Wednesday, January 14, 2009

Colour blindness would help

Ask me if I think that the big blow-up over Prince Charles calling his friend “Sooty” and Prince Harry calling his friend a “Paki” is a waste of time. Go on, ask!

Okay… since you ask, I will say that I think the big blow-up over Prince Charles calling his friend “Sooty” and Prince Harry calling his friend “Paki” is a waste of time.

(Well, you did ask.)

Anyhow, if the persons being given a certain nickname or addressed by a specific term were to find it offensive, THAT would be worth making a fuss about. When the people involved don’t care, when they obviously are friends, where’s the problem?

Why should everybody raise a hue and cry about what two people choose to call each other when they are on casual, friendly, comfortable terms? What if “Sooty” was actually addressing ol’ Charlie as – oh, I dunno, let’s say “Royal mongrel”? Would that be racist? Would there be a hue and cry over that?

Does racism only ever extend in one direction – from light to dark? How about from dark to darker, or would that be considered not a problem on grounds that light pigmentation is not involved. Or perhaps that would be put down to “cultural practices” from not-Western countries, and condoned or even encouraged?

One one occasion, I said to our friends that my husband should be careful on the roads on sunny days because he's so pale as to become invisible - and we all laughed about it. But when he said teasingly that only the whites of my eyes are visible at night when I wear dark clothes, their shock was almost palpable. There were a couple of uncomfortable chuckles, and the odd diplomatic "I ain't saying nothing" - and yet there had been no insult intended or assumed by either of us.

I find that sort of exaggerated "concern" far more disconcerting than overt racism (which I'm happy to say I haven't faced from any of my friends and most of my colleagues). I don't want my friends to be forever on their guard as to what might or might not offend me. If they want to poke fun at us Hindus' 33 million gods, I'm happy for them to do so - in fact, I'd rather they did. I'm not about to be all super careful about Christianity or Islam or any other religion... although I do realise the huge difference between light-hearted banter and serious disrespect.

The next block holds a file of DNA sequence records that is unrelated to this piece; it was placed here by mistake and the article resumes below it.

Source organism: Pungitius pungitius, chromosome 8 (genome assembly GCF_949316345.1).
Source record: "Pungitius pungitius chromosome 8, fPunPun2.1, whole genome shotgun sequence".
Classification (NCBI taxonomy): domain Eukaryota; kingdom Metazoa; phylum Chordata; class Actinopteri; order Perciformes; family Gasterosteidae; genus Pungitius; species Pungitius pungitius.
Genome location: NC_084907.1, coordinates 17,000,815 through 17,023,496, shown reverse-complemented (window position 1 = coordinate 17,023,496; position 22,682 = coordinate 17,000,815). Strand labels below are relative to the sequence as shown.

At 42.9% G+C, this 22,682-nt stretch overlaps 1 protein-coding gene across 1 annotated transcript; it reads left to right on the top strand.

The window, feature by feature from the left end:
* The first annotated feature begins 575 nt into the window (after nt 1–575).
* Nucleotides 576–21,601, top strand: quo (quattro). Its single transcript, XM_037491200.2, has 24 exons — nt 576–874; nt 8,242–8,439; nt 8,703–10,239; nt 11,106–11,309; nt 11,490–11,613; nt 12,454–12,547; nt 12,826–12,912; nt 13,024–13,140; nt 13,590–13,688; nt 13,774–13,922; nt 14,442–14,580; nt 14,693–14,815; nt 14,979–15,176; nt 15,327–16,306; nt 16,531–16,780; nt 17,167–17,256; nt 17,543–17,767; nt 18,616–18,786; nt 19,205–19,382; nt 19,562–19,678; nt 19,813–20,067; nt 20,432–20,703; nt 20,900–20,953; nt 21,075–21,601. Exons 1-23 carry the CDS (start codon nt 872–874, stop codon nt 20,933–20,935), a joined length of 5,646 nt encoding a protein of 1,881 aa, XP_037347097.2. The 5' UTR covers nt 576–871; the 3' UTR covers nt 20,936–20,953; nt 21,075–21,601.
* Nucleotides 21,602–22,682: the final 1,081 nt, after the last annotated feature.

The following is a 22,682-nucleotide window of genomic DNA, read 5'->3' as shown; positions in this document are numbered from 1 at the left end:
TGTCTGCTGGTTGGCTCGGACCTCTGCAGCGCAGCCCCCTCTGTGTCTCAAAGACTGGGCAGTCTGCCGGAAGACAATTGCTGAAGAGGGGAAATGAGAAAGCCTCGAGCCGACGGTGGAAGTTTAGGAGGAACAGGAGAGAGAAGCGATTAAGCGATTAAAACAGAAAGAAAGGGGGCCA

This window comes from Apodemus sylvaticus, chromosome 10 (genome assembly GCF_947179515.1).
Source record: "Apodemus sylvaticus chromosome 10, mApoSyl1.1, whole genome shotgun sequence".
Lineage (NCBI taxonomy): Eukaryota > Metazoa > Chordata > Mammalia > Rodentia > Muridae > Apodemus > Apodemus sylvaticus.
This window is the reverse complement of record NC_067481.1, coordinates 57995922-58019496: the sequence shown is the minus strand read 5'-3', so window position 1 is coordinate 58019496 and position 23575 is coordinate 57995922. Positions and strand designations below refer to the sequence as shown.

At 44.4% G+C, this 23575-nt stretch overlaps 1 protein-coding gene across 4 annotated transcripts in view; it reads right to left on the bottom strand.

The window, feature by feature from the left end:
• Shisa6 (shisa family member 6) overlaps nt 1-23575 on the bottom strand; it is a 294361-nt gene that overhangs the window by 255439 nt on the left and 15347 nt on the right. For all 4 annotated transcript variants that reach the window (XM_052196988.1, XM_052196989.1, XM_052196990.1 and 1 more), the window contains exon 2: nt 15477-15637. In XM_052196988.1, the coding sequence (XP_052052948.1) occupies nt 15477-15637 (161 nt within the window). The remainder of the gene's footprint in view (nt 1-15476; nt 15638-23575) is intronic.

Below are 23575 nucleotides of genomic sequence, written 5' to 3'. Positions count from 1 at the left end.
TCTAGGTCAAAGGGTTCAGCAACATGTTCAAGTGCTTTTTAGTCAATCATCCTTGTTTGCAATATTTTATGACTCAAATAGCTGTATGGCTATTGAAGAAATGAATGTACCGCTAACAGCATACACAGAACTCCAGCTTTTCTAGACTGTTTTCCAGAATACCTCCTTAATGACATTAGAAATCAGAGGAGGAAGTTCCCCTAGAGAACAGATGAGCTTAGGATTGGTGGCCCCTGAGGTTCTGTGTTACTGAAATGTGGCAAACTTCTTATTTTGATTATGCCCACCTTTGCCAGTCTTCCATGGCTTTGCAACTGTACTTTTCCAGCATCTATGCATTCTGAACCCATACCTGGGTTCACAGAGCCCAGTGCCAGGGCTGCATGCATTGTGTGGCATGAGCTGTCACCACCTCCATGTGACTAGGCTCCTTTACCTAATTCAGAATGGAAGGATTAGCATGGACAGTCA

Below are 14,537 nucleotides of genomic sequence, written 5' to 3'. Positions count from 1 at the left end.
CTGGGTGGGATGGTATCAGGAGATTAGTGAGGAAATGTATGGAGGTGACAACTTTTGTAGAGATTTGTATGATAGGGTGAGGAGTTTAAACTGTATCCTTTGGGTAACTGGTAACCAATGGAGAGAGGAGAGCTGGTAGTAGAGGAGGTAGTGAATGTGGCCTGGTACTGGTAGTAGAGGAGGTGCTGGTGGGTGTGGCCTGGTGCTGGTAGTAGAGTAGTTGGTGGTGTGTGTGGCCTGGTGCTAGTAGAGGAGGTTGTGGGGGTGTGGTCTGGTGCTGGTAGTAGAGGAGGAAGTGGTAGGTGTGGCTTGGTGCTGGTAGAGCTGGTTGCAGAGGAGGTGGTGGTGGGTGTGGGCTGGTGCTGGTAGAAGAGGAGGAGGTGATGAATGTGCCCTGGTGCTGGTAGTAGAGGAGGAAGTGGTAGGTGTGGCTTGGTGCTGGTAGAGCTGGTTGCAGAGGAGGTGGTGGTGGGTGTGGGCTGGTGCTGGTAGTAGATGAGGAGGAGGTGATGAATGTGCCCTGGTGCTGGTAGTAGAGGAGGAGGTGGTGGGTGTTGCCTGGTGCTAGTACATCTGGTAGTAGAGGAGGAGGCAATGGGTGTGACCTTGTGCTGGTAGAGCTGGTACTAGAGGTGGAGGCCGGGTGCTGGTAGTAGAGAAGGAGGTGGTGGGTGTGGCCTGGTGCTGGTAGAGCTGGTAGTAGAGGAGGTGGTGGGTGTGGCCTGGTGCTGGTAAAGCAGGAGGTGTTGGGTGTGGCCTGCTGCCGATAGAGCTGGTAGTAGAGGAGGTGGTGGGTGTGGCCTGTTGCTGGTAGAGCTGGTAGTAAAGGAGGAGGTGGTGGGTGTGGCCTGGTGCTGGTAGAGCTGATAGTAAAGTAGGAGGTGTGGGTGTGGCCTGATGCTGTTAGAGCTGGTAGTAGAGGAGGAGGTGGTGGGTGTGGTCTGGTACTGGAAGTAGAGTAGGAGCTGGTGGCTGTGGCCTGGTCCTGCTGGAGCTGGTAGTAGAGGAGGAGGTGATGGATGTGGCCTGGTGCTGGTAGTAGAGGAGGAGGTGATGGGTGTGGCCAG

Perhaps the tabloids should focus on the real racists – those educated “British” folk who never address “people of colour” as “paki” or any other perceivedly offensive term, yet whose every action subtly reflects their prejudices – instead of raising the dust over a pathetic story about something that happened three years back… something that was not even registered as a complaint.

Ask me if I’m tired of overdone political correctness and deliberately-raised storms over things that don’t merit a second thought.

Go on, ask me.

5 comments:

AUGUSTBORN said...

Hey Shyam, are you tired of overdone political correctness and deliberately-raised storms over things that don’t merit a second thought?? :-))

shyam said...

Kumar: How DID you know? :) Yes, I'm TIRED of overdone political correctness and deliberately-raised storms over things that dont merit a second thought! :)

ra said...

As far as racism is concerned, we Indians excel at it..and I couldn't agree more with your last para, though because such people aren't overt about it, it's difficult to point them out as racist.

Michelle said...

Very well written, and I completely agree with you!
~Michelle

Teesu (very very Indian, very very good) said...

I would have asked but augustborn got there first. :)

One thing I just don't understand is why people use fairness creams...'karuppu dhaan yenakku puducha colouru'...(he he). You ever heard that song, shyam? Twas a hit here.